Drug abuse

Drug abuse has a huge range of definitions related to taking a psychoactive drug or performance enhancing drug for a non-therapeutic or non-medical effect. All of these definitions imply a negative judgement of the drug use in question (compare with the term responsible drug use for alternative views). Some of the drugs most often associated with this term include alcohol, amphetamines, barbiturates, benzodiazepines, cocaine, methaqualone, and opium alkaloids. Use of these drugs may lead to criminal penalty in addition to possible physical, social, and psychological harm, both strongly depending on local jurisdiction.[2] Other definitions of drug abuse fall into four main categories: public health definitions, mass communication and vernacular usage, medical definitions, and political and criminal justice definitions.

An estimated 5.6% of the global population aged 15 to 64, or 185 million people, consume illicit drugs annually.[3][4]

Public health definitions

Public health practitioners have attempted to look at drug abuse from a broader perspective than the individual, emphasising the role of society, culture and availability. Rather than accepting the loaded terms alcohol or drug "abuse," many public health professionals have adopted phrases such as "alcohol and drug problems" or "harmful/problematic use" of drugs.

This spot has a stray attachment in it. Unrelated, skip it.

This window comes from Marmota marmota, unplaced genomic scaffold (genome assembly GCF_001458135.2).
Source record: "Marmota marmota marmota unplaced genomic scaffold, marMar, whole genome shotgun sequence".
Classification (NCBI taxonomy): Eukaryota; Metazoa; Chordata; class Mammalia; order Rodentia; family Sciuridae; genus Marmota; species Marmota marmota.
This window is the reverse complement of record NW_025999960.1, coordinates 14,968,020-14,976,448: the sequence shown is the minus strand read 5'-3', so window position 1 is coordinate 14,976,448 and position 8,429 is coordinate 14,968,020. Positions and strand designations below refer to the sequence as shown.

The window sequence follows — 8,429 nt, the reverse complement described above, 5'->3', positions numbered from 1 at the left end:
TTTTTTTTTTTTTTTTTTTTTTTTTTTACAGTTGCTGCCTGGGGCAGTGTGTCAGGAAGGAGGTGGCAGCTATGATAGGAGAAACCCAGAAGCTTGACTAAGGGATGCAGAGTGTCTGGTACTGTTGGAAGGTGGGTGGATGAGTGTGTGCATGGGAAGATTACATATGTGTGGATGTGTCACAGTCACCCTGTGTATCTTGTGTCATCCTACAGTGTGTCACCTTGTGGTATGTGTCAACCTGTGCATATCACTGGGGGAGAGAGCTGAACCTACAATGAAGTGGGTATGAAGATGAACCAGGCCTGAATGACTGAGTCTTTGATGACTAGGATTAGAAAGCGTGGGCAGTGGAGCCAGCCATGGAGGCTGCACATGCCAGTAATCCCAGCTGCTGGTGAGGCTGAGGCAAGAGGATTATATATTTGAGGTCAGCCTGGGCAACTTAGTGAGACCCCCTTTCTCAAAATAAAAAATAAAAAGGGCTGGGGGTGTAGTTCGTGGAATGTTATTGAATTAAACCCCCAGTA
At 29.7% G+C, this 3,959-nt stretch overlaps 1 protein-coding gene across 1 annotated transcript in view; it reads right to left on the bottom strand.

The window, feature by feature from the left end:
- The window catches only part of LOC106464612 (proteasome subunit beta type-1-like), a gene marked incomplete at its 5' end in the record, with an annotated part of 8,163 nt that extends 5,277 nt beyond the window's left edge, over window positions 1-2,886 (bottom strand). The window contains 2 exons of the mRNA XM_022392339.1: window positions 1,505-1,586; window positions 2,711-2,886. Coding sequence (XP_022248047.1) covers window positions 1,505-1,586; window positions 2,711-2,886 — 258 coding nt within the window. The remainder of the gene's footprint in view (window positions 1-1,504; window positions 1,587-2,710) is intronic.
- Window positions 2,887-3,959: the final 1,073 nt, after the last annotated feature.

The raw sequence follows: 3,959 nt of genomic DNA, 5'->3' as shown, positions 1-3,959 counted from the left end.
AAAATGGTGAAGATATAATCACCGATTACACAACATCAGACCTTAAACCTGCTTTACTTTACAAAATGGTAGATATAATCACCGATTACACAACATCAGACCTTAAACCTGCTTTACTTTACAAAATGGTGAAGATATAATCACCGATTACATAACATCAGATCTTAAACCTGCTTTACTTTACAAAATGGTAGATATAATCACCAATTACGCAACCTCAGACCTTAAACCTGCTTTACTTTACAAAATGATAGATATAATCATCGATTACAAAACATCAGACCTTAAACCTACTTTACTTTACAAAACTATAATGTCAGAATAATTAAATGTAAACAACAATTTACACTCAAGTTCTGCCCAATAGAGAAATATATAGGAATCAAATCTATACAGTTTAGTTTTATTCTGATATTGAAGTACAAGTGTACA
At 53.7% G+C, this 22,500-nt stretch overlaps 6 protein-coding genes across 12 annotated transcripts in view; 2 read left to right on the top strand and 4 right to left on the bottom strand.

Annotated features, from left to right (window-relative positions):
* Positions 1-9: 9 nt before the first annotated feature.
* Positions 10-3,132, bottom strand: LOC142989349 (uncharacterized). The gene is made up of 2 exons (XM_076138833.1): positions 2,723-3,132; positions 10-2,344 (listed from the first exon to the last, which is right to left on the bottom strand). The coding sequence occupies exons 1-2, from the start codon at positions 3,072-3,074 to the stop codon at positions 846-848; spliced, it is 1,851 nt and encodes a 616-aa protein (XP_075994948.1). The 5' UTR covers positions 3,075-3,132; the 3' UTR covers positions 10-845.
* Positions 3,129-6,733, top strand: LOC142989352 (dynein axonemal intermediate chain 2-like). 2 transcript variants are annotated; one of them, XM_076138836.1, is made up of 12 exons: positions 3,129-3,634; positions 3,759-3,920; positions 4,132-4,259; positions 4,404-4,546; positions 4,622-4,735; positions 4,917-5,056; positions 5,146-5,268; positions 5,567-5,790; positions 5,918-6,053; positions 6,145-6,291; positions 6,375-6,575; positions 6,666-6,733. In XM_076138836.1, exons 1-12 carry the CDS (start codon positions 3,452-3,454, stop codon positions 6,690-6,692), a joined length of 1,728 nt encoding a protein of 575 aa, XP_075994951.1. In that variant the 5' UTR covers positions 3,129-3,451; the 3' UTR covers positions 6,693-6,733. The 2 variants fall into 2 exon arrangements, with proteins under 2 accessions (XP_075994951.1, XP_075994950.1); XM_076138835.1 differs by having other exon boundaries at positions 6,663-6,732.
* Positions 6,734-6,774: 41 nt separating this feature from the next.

The Health Officers Council of British Columbia — in their 2005 policy discussion paper, A Public Health Approach to Drug Control in Canada — has adopted a public health model of psychoactive substance use that challenges the simplistic black-and-white construction of the binary (or complementary) antonyms "use" vs. "abuse". This model explicitly recognizes a spectrum of use, ranging from beneficial use to chronic dependence (see diagram to the right).

Medical definitions

In the modern medical profession, the two most used diagnostic tools in the world, the American Psychiatric Association's Diagnostic and Statistical Manual of Mental Disorders (DSM) and the World Health Organization's International Statistical Classification of Diseases and Related Health Problems (ICD), no longer recognise 'drug abuse' as a current medical diagnosis. Instead, they have adopted substance abuse[5] as a blanket term to include drug abuse and other things. Physical dependence, abuse of, and withdrawal from drugs and other miscellaneous substances is outlined in the Diagnostic and Statistical Manual of Mental Disorders (DSM-IV-TR) ). It's section Substance dependence begin with:

"Substance dependence When an individual persists in use of alcohol or other drugs despite problems related to use of the substance, substance dependence may be diagnosed. Compulsive and repetitive use may result in tolerance to the effect of the drug and withdrawal symptoms when use is reduced or stopped. This, along with Substance Abuse are considered Substance Use Disorders...." [5]

However, other definitions differ; they may entail psychological or physical dependence [5] , and may focus on treatment and prevention in terms of the social consequences of substance uses.